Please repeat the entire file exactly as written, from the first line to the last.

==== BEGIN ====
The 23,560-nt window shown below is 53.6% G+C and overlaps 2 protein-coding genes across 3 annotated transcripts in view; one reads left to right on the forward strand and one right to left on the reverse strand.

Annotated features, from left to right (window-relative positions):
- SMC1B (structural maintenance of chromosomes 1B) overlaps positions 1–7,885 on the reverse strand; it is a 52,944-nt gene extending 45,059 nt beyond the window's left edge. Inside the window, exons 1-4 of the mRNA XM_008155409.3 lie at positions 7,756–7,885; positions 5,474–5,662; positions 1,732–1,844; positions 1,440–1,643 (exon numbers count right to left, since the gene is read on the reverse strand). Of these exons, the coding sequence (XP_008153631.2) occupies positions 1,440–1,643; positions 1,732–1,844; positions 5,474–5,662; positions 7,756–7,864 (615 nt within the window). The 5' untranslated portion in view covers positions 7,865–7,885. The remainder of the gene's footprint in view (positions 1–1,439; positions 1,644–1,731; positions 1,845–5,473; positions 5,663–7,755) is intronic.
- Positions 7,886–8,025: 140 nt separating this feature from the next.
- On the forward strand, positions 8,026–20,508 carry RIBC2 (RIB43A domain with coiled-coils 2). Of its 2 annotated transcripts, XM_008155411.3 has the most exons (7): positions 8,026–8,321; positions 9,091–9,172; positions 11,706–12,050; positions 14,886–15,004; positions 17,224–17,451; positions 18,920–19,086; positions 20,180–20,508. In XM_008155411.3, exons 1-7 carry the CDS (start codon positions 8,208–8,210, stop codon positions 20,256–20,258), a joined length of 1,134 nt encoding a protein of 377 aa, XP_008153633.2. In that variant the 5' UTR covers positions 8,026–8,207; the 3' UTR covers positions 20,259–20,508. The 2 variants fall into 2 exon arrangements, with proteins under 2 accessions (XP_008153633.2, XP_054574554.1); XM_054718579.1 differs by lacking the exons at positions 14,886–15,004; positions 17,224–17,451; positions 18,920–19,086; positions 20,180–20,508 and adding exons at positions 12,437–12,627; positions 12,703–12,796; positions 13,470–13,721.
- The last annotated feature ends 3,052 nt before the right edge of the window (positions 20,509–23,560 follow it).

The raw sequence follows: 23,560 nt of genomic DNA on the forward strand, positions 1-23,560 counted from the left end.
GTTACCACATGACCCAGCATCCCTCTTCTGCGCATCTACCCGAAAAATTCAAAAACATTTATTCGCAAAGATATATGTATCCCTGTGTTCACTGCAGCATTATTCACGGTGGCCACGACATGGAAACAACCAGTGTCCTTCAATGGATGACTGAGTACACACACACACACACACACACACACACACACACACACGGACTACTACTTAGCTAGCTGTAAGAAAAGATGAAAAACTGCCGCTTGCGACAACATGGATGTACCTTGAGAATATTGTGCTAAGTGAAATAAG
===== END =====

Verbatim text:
The 23,560-nt window shown below is 53.6% G+C and overlaps 2 protein-coding genes across 3 annotated transcripts in view; one reads left to right on the forward strand and one right to left on the reverse strand.

Annotated features, from left to right (window-relative positions):
- SMC1B (structural maintenance of chromosomes 1B) overlaps positions 1–7,885 on the reverse strand; it is a 52,944-nt gene extending 45,059 nt beyond the window's left edge. Inside the window, exons 1-4 of the mRNA XM_008155409.3 lie at positions 7,756–7,885; positions 5,474–5,662; positions 1,732–1,844; positions 1,440–1,643 (exon numbers count right to left, since the gene is read on the reverse strand). Of these exons, the coding sequence (XP_008153631.2) occupies positions 1,440–1,643; positions 1,732–1,844; positions 5,474–5,662; positions 7,756–7,864 (615 nt within the window). The 5' untranslated portion in view covers positions 7,865–7,885. The remainder of the gene's footprint in view (positions 1–1,439; positions 1,644–1,731; positions 1,845–5,473; positions 5,663–7,755) is intronic.
- Positions 7,886–8,025: 140 nt separating this feature from the next.
- On the forward strand, positions 8,026–20,508 carry RIBC2 (RIB43A domain with coiled-coils 2). Of its 2 annotated transcripts, XM_008155411.3 has the most exons (7): positions 8,026–8,321; positions 9,091–9,172; positions 11,706–12,050; positions 14,886–15,004; positions 17,224–17,451; positions 18,920–19,086; positions 20,180–20,508. In XM_008155411.3, exons 1-7 carry the CDS (start codon positions 8,208–8,210, stop codon positions 20,256–20,258), a joined length of 1,134 nt encoding a protein of 377 aa, XP_008153633.2. In that variant the 5' UTR covers positions 8,026–8,207; the 3' UTR covers positions 20,259–20,508. The 2 variants fall into 2 exon arrangements, with proteins under 2 accessions (XP_008153633.2, XP_054574554.1); XM_054718579.1 differs by lacking the exons at positions 14,886–15,004; positions 17,224–17,451; positions 18,920–19,086; positions 20,180–20,508 and adding exons at positions 12,437–12,627; positions 12,703–12,796; positions 13,470–13,721.
- The last annotated feature ends 3,052 nt before the right edge of the window (positions 20,509–23,560 follow it).

The raw sequence follows: 23,560 nt of genomic DNA on the forward strand, positions 1-23,560 counted from the left end.
GTTACCACATGACCCAGCATCCCTCTTCTGCGCATCTACCCGAAAAATTCAAAAACATTTATTCGCAAAGATATATGTATCCCTGTGTTCACTGCAGCATTATTCACGGTGGCCACGACATGGAAACAACCAGTGTCCTTCAATGGATGACTGAGTACACACACACACACACACACACACACACACACACACACGGACTACTACTTAGCTAGCTGTAAGAAAAGATGAAAAACTGCCGCTTGCGACAACATGGATGTACCTTGAGAATATTGTGCTAAGTGAAATAAG